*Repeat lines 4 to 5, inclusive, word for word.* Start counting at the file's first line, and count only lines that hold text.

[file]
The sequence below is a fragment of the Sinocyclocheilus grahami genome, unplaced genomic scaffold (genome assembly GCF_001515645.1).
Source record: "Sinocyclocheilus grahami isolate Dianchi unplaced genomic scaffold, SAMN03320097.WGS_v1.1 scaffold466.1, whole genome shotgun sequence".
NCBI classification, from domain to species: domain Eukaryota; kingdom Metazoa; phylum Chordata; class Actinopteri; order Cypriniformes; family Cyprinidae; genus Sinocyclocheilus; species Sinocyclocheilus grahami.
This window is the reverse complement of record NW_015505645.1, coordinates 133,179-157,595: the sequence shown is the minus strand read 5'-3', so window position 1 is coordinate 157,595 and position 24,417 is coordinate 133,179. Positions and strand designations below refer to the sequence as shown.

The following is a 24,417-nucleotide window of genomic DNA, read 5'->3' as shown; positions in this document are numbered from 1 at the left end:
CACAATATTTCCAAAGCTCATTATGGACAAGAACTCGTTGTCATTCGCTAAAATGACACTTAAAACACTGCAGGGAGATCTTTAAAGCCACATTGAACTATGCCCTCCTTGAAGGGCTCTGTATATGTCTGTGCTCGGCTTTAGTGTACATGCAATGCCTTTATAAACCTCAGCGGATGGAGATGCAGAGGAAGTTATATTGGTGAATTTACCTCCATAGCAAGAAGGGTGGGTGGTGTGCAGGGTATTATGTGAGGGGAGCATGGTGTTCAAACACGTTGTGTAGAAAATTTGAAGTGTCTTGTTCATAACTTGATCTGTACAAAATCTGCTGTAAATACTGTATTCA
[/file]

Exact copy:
This window is the reverse complement of record NW_015505645.1, coordinates 133,179-157,595: the sequence shown is the minus strand read 5'-3', so window position 1 is coordinate 157,595 and position 24,417 is coordinate 133,179. Positions and strand designations below refer to the sequence as shown.

The following is a 24,417-nucleotide window of genomic DNA, read 5'->3' as shown; positions in this document are numbered from 1 at the left end: